You are using an older browser version. Please use a supported version for the best MSN experience.

Quadriga Downfall Stemmed From Founder’s Fraud, Regulators Find

Bloomberg logoBloomberg 6/11/2020 Doug Alexander
a close up of a computer: Advanced Micro Device Inc. Radeon RX 570 graphic processing units (GPU), are seen inside a cryptocurrency 'mining rig' sitting on a desk in the office of Open Computing Pte Director Wilson Josup in Singapore, on Tuesday, Jan. 23, 2018. The volatile and mysterious world of cryptocurrencies is now a shopping mall away -- at least in Singapore. Ready-made computing machines used to facilitate transactions in Bitcoin and other digital currencies have appeared on the city-state's shop shelves even as its central bank sounds a note of caution. © Photographer: We Leng Tay/Bloomberg Advanced Micro Device Inc. Radeon RX 570 graphic processing units (GPU), are seen inside a cryptocurrency 'mining rig' sitting on a desk in the office of Open Computing Pte Director Wilson Josup in Singapore, on Tuesday, Jan. 23, 2018. The volatile and mysterious world of cryptocurrencies is now a shopping mall away -- at least in Singapore. Ready-made computing machines used to facilitate transactions in Bitcoin and other digital currencies have appeared on the city-state's shop shelves even as its central bank sounds a note of caution.

(Bloomberg) -- The collapse of crypto-exchange QuadrigaCX was the result of fraud by its founder Gerry Cotten, the Ontario Securities Commission concluded in an investigation.

The Canadian securities regulator has taken the rare step of publishing its findings on its 10-month investigation into QuadrigaCX, whose collapse in 2019 caused at least C$169 million ($125 million) in losses for 76,000 investors in Canada and abroad. QuadrigaCX shut down in January 2019, weeks after Cotten died unexpected while on his honeymoon in India, leaving behind a mystery of what happened to the Bitcoin and other cryptocurrencies on the platform.

“While public release of an investigative report is rare, we believe the tens of thousands of Ontarians who entrusted Quadriga with their money and crypto assets deserve to know what happened,” Jeff Kehoe, director of the enforcement branch at the OSC, said Thursday in a statement. “Our aim in making this information public is also to prevent this type of situation from recurring.”

The report outlines events from Quadriga’s inception to its eventual collapse, with a focus on how the platform was run, what caused its collapse, and what happened to clients’ assets.

Ontario’s securities regulator decided in February 2019 to review the matter, given that 40% of investors in the platform were from Ontario. Over 10 months, the regulator analyzed trading and blockchain data, interviewed key witnesses, and collaborated with numerous regulatory bodies in Canada and abroad. The analysis included platform data relating to more than 368,000 client accounts and more than 6 million individual transactions, as well as thousands of QuadrigaCX-related emails.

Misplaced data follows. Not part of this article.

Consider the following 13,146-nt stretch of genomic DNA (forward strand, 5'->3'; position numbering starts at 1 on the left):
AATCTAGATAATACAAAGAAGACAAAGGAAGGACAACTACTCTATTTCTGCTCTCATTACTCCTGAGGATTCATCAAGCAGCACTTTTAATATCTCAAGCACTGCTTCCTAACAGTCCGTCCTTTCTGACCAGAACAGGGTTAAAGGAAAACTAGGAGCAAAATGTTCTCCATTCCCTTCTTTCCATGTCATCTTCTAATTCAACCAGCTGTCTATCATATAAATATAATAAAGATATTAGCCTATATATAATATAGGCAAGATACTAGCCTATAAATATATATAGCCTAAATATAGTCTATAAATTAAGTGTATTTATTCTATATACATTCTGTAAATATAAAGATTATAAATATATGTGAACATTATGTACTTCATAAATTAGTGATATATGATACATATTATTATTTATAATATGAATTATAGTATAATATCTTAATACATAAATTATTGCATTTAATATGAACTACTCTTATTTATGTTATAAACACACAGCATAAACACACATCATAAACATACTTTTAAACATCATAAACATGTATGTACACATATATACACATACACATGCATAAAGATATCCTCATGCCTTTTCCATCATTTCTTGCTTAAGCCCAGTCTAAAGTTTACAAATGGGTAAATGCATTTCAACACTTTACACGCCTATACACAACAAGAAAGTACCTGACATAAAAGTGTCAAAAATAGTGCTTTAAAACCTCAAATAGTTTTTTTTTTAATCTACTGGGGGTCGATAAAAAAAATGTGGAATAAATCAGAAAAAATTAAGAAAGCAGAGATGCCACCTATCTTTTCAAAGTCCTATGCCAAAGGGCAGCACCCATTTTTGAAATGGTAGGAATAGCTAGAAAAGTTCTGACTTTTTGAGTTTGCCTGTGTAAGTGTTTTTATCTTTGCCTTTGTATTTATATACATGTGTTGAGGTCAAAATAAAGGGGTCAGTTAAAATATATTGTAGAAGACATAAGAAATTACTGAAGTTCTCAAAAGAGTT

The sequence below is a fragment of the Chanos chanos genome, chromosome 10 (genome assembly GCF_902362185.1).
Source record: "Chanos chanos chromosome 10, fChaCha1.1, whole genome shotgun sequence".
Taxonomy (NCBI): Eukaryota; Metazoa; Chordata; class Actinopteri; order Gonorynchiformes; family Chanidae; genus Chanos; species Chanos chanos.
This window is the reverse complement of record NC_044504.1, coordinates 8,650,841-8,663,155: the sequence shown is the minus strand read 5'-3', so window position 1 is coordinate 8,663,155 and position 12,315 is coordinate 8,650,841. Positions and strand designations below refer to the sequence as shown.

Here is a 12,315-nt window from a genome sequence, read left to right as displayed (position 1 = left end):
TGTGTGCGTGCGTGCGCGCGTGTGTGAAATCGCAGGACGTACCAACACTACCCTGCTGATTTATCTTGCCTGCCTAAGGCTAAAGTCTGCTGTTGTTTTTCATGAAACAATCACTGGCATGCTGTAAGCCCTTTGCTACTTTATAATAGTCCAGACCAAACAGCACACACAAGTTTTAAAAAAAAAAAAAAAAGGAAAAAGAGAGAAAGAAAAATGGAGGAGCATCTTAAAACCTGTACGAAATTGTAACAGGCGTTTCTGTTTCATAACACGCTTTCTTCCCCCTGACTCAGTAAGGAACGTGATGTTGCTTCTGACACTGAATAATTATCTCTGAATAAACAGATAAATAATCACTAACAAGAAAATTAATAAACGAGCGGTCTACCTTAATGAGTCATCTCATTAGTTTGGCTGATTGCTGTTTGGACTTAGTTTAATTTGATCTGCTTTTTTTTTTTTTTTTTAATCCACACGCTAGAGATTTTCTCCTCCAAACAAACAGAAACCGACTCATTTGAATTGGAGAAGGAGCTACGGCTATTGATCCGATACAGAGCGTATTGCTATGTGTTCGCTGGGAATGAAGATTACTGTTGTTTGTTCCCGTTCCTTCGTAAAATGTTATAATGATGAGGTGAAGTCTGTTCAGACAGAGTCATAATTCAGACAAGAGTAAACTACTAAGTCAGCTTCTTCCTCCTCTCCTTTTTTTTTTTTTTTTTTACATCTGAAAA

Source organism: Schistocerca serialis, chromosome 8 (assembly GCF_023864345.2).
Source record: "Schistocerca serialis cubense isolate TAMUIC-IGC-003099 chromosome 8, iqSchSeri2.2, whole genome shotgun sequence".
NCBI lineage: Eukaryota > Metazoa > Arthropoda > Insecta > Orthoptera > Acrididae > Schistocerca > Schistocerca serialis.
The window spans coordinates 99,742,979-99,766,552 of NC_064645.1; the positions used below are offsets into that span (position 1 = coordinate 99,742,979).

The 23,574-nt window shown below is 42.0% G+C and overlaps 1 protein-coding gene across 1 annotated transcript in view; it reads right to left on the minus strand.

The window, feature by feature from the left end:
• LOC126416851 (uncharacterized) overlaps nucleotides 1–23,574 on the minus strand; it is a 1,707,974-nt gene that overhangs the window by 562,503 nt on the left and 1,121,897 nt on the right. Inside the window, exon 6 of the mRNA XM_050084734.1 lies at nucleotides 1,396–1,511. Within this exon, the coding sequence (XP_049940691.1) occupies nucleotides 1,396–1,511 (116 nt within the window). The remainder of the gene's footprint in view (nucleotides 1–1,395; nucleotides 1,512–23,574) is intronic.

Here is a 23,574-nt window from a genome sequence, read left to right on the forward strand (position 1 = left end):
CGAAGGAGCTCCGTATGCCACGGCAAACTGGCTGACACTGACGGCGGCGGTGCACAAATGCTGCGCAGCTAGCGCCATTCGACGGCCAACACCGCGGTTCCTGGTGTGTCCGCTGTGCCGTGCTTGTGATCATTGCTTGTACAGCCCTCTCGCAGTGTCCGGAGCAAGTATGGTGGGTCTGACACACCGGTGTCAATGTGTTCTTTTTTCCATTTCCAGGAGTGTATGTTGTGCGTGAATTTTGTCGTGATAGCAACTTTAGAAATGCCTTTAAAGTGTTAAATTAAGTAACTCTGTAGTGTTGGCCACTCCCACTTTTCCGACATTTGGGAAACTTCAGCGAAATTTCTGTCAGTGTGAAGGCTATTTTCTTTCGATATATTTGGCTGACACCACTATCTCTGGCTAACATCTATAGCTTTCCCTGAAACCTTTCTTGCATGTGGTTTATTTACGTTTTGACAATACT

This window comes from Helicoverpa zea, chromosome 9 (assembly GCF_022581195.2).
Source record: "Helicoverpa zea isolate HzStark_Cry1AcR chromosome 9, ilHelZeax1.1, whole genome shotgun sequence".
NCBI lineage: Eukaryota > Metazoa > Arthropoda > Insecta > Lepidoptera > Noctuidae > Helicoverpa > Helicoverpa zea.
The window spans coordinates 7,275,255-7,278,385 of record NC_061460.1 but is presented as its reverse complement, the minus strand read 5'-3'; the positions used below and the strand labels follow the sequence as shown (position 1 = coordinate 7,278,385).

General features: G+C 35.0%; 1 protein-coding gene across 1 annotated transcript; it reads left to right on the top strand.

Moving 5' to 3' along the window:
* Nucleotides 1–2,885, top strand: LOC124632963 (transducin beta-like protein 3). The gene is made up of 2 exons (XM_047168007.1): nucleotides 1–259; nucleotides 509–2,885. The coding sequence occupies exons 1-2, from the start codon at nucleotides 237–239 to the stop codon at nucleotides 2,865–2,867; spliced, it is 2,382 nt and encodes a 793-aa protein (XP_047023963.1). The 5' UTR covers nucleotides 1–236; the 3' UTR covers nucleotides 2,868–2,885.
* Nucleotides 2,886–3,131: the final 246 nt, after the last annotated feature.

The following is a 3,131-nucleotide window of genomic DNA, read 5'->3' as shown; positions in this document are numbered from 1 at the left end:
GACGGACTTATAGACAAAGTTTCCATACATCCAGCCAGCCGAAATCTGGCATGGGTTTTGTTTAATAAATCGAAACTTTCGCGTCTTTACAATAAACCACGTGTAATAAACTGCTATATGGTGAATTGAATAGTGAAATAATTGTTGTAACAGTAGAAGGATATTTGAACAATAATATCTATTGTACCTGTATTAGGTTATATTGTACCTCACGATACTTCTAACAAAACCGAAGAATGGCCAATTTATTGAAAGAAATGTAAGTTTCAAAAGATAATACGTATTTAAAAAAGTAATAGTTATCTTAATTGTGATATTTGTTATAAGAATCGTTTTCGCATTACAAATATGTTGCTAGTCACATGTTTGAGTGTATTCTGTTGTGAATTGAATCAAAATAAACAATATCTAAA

The findings show that Cotten essentially operated a Ponzi scheme. He opened accounts under aliases and credited himself with fictitious currency and crypto asset balances, which he traded with unsuspecting Quadriga clients, according to the OSC. Cotten sustained real losses when the price of crypto assets changed, thereby creating a shortfall in assets available to satisfy client withdrawals. He covered this shortfall with other clients’ deposits. OSC staff calculated that the bulk of the C$169 million in client losses – approximately C$115 million – arose from Cotten’s fraudulent trading.

Read More: Quadriga CEO’s Widow to Return $9 Million of Estate Assets

Staff also determined that Cotten misappropriated millions in client assets to fund his lavish lifestyle.

Such actions would have likely led to enforcement action against Cotten and QuadrigraCX:

“This is not practical given that Cotten is deceased and Quadriga is bankrupt, with its assets subject to a court-supervised distribution process,” the regulator said.

“The information presented in this report highlights the unique risks that can arise when using crypto asset trading platforms,” Kehoe said in a statement. “These risks are magnified when platforms trading securities and derivatives do not register with regulators and do not disclose critical information about their practices.”

For more articles like this, please visit us at bloomberg.com

©2020 Bloomberg L.P.

AdChoices
AdChoices
image beaconimage beaconimage beacon